Although all of the studies were consistent in demonstrating the effectiveness of atomoxetine, a few limitations exist. In particular, there is a lack of data relating to the long term outcome of trials beyond nine weeks, although longer term data are emerging.27 In addition, limited information is available comparing atomoxetine to stimulants.10,28

Adverse effects and monitoring

In general, atomoxetine has been shown to be well tolerated. Wernicke and Kratochvil29 reviewed data from clinical trials and found that the most common drug related events reported were decreased appetite and an initial period of weight loss, followed by an apparently normal rate of weight gain. Serious adverse events have not been associated with the drug, and there have been few discontinuations due to adverse events. No evidence of insomnia has been found. Side effects encountered significantly more frequently than with placebo include dizziness and dyspepsia.22 In general, side effects have been noted to be transient, occurring primarily during the initiation and titration of atomoxetine.29

Particularly encouraging are the benign cardiovascular findings associated with atomoxetine treatment. For both adults and children, administration of atomoxetine produced no effects on cardiac conduction, repolarisation, or rhythm, and only small changes in blood pressure and heart rate.30 The cardiovascular profile of atomoxetine, therefore, offers a distinct advantage over other noradrenergic agents, such as tricyclic antidepressants, with their associated cardiovascular burden.16

A placebo controlled study designed to compare the effects of abrupt discontinuation following acute treatment with atomoxetine in children, adolescents, and adults established that discontinuation of atomoxetine therapy did not result in the development of an acute discontinuation syndrome and was well tolerated.31

Because atomoxetine does not increase dopamine in the nucleus accumbens, a region associated with excitation and pleasurable behaviours, it is not expected to have abuse potential.7,32 This may make atomoxetine more acceptable. In addition, atomoxetine does not exacerbate tics33 and it is potentially beneficial in patients with comorbid affective disorders.8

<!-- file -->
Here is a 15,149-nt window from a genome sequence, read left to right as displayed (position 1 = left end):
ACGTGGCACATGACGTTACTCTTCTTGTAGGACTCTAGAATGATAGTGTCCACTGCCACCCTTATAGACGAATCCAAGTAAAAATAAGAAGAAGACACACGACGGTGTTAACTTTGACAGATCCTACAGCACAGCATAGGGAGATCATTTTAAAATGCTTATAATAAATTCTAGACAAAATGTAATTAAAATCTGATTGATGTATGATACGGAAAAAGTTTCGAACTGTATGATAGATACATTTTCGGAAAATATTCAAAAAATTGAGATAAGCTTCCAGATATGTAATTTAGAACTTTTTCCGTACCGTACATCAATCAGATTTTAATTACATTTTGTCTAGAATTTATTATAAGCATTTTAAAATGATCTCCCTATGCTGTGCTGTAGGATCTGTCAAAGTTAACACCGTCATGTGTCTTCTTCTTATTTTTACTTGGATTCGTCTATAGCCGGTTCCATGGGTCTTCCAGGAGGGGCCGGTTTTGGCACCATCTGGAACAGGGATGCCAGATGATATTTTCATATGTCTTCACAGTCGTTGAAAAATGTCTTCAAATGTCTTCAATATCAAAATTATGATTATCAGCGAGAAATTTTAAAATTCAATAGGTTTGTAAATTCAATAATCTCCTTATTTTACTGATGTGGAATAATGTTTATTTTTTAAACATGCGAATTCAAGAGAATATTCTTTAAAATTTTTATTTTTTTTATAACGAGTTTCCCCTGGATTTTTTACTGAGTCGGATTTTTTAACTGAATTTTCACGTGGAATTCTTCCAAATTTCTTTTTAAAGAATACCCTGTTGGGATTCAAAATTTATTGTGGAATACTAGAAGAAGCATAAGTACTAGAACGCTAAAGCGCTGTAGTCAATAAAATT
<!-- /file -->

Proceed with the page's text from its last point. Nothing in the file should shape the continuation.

On the basis of the evidence described above it would appear that atomoxetine is a viable alternative for the management of ADHD. In particular, its profile addresses the need to consider more than the immediate relief of symptoms and to take into account the quality of life of affected individuals and their families across their lifespan. Atomoxetine provides 24 hour a day symptom relief with once or twice daily dosing. As well as relieving core symptoms, treatment with atomoxetine is associated with significant improvement in the quality of life of the affected child and their family, and in child self esteem. An unexpected finding has been the effect of atomoxetine on sleep: children are reported to sleep better, improving their quality of life and that of their family.34 Atomoxetine does not appear to have any abuse potential, and so offers opportunities for treatment where substance misuse is an issue and also allows treatment without concern for potential black market value.

ADHD can be a lifelong disorder and thus there is a need to consider the potential requirement for treatment across the lifespan. Atomoxetine has been shown to be effective in children, adolescents, and adults and therefore offers opportunities for continuity of treatment. It is licensed for children aged 6 years and above.

Height, weight, pulse, and blood pressure of children and young people receiving atomoxetine should be monitored on a regular basis. Contrary to recommendations for stimulants, patients administered atomoxetine should not have drug holidays because of the mechanism of action of the drug. The dose of atomoxetine is calculated on the basis of body weight with a recommended target dose of 1.2 mg/kg. It is possible to increase this to 1.8 mg/kg if clinically indicated, but there are no safety and tolerability data for doses above this in children and young people. Atomoxetine administration with substrates of CYP2D6 and CYP3A does not result in clinically significant drug interactions.12

The development of atomoxetine represents an important advance in the pharmacological management of ADHD. In order to provide high quality individualised treatment to children, young people, and adults, clinicians require access to a range of drugs, thus allowing treatment to be matched to patient characteristics and preferences. There is therefore the need for further rigorously evaluated, licensed pharmacological interventions for the management of ADHD across the lifespan.